Arturo Casadevall and Ferric Fang, two academic microbiologists with no special knowledge of climate, recently used their article in the Hill to commit the repellent but now commonplace hate-crime of describing researchers skeptical of the sillier exaggerations of the climate-change establishment as “denialists.”
This disfiguring hate-word, calculated to invite an invidious comparison between climate skeptics and those who say the Nazis did not murder six million Jews, is not fit to be uttered by any serious academic. Here, as always, its misuse by intellectual pygmies indicated more than a little nervousness on the part of the establishment, for the world continues to warm at a rate well below what was originally predicted, and, as it turns out, there is a good explanation for the discrepancy.
The two hate-speakers tediously trundled through the history of challengers to the scientific establishment who were proven right (Hypatia, Giordano Bruno, Galileo, Benjamin Franklin, and John Scopes), but they did so without appreciating that it is we climate skeptics today who are the sciconoclasts, and it is the entrenched and generally totalitarian academic elite with which they pietistically identify themselves that is as wrong today as the mob that is said to have murdered Hypatia for her nonconformist astronomical notions and the cardinals who condemned Bruno to death.
The two microbiologists have missed the point entirely. They talk of “virtually unanimous consensus” that Earth is facing a period of anthropogenic climate change. Yet the largest sample of academic papers on climate ever studied — an impressive 11,944 papers over the 21 years 1991–2011 — showed only 0.3 percent “consensus” explicitly supporting the proposition recent global warming was mostly manmade. The question whether the small warming that is to be expected will prove dangerous was not even asked; the “consensus” on that question is even smaller.
Even if there were a “virtually unanimous consensus,” science is not advanced by consensus but by informed dissent. The instances the microbiologists themselves cite make it quite clear that where there is a “consensus,” it is nearly always wrong, at least at the margins.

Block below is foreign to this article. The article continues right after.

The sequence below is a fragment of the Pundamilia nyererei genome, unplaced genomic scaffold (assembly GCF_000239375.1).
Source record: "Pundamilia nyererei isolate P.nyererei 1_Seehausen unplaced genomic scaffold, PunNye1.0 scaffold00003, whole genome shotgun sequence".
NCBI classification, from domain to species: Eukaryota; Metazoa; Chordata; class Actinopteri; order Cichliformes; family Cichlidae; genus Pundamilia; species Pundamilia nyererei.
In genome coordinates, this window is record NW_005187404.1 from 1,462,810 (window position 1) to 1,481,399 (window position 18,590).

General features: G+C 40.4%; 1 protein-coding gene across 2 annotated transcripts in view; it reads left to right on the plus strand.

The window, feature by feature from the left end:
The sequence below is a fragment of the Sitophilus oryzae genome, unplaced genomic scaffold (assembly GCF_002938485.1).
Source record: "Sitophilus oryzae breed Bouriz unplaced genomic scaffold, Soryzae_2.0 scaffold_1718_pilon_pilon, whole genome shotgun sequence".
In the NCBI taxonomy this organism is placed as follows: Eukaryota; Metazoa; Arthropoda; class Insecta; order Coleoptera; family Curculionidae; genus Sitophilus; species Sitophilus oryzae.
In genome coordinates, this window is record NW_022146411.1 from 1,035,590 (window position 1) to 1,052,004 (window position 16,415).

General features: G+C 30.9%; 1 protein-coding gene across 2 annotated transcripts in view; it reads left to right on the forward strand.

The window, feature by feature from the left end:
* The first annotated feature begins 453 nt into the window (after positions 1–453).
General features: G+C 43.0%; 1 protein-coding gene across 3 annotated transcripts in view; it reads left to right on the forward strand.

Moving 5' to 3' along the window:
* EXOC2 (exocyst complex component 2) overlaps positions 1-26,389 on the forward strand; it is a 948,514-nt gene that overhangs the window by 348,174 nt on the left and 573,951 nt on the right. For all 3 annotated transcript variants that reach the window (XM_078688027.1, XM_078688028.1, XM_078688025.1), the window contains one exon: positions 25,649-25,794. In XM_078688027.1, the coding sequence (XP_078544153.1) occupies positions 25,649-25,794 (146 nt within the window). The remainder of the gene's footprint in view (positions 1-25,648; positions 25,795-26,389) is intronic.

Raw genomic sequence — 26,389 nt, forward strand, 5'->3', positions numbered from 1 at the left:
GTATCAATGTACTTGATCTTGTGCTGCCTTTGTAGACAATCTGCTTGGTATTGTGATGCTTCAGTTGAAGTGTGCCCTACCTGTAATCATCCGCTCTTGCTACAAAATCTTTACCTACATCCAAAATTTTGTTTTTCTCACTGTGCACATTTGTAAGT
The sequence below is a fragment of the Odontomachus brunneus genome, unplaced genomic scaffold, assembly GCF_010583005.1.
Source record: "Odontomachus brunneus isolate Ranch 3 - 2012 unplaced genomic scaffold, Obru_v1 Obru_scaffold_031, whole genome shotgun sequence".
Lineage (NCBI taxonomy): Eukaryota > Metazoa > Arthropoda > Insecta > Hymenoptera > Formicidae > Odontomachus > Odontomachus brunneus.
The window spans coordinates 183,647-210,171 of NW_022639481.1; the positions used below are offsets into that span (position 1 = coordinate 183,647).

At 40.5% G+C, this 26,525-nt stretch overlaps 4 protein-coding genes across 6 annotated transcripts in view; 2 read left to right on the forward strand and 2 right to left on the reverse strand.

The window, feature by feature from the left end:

Newton’s celestial mechanics was universally regarded as correct for three centuries, but relativity has replaced it — thanks to the work of a skeptical patent clerk from Switzerland.
And what was the response of the scientific “consensus” then? In Germany, 100 scientists wrote a book against Albert Einstein and his “Jewish science.” Where are they now?
The microbiologists indulge in the rebarbative mantra of the hard left to the effect that “the Trump administration has repeatedly belittled the value of scientific expertise and eliminated scientists from panels that advise the Environmental Protection Agency and the Department of Justice.”
No, but the Trump administration has eliminated political activists posing as scientists, replacing them with scientists who are willing to put science first and totalitarian politics nowhere.
The microbiologists ignorantly assert “no one is denying … the standard model of particle physics.” Actually, there is a lively debate among speculative cosmogonists as to the origin of the universe and, therefore, as to the emergence and influence of various particles, whose number and properties seem to change with bewildering rapidity as new theories are advanced.
The microbiologists do not seem to appreciate the reason why climate skeptics are skeptical is that, in numerous respects, climate science and mitigation economics are simply wrong. It is now clear to all but an irredentist minority the climate models, in their predictions, have exaggerated the rate of global warming, perhaps by as much as threefold.